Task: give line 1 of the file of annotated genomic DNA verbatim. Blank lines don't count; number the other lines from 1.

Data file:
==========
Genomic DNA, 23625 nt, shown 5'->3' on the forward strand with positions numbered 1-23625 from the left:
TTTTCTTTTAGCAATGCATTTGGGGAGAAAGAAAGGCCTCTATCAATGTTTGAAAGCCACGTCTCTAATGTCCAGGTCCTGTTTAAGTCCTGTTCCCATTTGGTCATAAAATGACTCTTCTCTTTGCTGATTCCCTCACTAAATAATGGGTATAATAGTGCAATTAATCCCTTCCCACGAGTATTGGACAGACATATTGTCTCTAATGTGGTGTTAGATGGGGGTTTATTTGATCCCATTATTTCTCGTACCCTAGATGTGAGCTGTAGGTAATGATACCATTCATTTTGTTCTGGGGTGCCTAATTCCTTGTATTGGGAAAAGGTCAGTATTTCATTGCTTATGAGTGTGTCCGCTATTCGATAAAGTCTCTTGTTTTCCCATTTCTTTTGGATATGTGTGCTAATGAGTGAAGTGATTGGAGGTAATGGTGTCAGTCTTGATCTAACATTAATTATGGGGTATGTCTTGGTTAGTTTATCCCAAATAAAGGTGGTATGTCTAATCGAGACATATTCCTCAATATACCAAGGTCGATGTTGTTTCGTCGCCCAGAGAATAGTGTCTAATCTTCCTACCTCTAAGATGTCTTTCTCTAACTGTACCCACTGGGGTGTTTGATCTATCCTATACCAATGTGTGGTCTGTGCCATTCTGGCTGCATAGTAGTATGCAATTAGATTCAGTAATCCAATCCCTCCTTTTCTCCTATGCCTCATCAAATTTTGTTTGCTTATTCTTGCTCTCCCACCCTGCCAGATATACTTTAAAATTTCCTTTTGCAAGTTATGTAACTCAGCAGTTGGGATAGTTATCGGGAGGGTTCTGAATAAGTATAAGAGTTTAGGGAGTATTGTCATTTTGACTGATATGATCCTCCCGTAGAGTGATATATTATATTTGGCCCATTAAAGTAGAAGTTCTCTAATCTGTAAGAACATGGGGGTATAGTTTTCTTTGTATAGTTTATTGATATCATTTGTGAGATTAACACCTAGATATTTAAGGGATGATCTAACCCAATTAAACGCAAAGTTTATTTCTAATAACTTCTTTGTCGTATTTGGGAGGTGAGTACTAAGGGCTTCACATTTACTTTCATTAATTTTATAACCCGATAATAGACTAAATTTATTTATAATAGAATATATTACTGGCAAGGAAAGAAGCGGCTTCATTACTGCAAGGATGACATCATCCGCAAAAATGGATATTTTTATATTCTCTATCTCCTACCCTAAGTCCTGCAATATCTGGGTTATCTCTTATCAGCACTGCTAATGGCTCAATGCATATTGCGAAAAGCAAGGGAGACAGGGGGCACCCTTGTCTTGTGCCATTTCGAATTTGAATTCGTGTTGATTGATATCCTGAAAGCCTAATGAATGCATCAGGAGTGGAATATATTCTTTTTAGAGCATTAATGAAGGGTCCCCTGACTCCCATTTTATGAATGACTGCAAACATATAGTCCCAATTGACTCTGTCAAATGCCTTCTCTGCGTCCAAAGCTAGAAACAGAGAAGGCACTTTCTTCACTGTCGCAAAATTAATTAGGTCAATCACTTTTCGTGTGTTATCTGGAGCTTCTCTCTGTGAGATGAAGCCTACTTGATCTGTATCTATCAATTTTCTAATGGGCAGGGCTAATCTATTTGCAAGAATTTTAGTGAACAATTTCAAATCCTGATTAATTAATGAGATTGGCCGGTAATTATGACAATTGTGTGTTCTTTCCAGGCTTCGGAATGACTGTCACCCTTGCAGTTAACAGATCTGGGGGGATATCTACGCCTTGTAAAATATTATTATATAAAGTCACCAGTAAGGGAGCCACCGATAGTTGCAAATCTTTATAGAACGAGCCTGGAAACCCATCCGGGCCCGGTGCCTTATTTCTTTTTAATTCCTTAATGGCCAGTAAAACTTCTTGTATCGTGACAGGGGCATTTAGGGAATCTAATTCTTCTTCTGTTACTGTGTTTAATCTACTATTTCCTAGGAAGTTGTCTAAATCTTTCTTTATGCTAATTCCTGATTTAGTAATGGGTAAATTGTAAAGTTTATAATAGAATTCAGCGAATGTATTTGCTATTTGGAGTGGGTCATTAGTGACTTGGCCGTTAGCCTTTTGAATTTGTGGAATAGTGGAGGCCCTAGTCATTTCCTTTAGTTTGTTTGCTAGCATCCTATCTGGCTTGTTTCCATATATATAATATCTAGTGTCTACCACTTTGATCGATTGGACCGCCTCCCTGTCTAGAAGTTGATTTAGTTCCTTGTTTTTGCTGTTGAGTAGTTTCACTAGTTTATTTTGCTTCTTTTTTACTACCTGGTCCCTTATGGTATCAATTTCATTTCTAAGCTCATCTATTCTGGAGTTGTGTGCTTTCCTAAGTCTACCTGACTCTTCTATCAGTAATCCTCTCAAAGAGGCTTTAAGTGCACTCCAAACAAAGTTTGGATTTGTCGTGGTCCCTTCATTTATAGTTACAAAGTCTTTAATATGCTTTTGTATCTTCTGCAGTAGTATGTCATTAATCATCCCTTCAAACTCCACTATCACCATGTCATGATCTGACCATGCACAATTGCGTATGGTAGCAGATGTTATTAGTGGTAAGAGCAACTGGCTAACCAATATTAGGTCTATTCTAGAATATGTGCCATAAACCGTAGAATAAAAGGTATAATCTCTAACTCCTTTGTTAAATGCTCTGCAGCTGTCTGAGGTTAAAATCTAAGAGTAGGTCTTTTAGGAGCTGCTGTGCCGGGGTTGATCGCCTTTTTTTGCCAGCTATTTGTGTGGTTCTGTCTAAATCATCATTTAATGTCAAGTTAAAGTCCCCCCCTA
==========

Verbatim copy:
Genomic DNA, 23625 nt, shown 5'->3' on the forward strand with positions numbered 1-23625 from the left: